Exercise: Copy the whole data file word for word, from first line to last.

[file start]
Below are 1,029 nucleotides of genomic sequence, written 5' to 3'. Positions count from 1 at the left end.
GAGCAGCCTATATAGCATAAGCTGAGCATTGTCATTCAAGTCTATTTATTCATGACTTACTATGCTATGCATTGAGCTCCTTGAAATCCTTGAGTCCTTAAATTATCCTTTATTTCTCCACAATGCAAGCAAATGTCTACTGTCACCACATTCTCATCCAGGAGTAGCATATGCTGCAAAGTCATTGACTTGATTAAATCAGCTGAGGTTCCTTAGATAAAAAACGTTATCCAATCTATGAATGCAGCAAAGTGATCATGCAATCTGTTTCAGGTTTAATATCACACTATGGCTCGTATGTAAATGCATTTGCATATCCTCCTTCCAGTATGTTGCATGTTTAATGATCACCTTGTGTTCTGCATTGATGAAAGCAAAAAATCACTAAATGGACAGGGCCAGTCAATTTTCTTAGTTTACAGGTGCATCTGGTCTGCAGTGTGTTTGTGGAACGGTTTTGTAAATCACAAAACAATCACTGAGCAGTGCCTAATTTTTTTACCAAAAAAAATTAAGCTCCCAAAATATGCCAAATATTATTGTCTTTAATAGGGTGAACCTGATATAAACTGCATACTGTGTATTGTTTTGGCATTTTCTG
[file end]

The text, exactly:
Below are 1,029 nucleotides of genomic sequence, written 5' to 3'. Positions count from 1 at the left end.
GAGCAGCCTATATAGCATAAGCTGAGCATTGTCATTCAAGTCTATTTATTCATGACTTACTATGCTATGCATTGAGCTCCTTGAAATCCTTGAGTCCTTAAATTATCCTTTATTTCTCCACAATGCAAGCAAATGTCTACTGTCACCACATTCTCATCCAGGAGTAGCATATGCTGCAAAGTCATTGACTTGATTAAATCAGCTGAGGTTCCTTAGATAAAAAACGTTATCCAATCTATGAATGCAGCAAAGTGATCATGCAATCTGTTTCAGGTTTAATATCACACTATGGCTCGTATGTAAATGCATTTGCATATCCTCCTTCCAGTATGTTGCATGTTTAATGATCACCTTGTGTTCTGCATTGATGAAAGCAAAAAATCACTAAATGGACAGGGCCAGTCAATTTTCTTAGTTTACAGGTGCATCTGGTCTGCAGTGTGTTTGTGGAACGGTTTTGTAAATCACAAAACAATCACTGAGCAGTGCCTAATTTTTTTACCAAAAAAAATTAAGCTCCCAAAATATGCCAAATATTATTGTCTTTAATAGGGTGAACCTGATATAAACTGCATACTGTGTATTGTTTTGGCATTTTCTG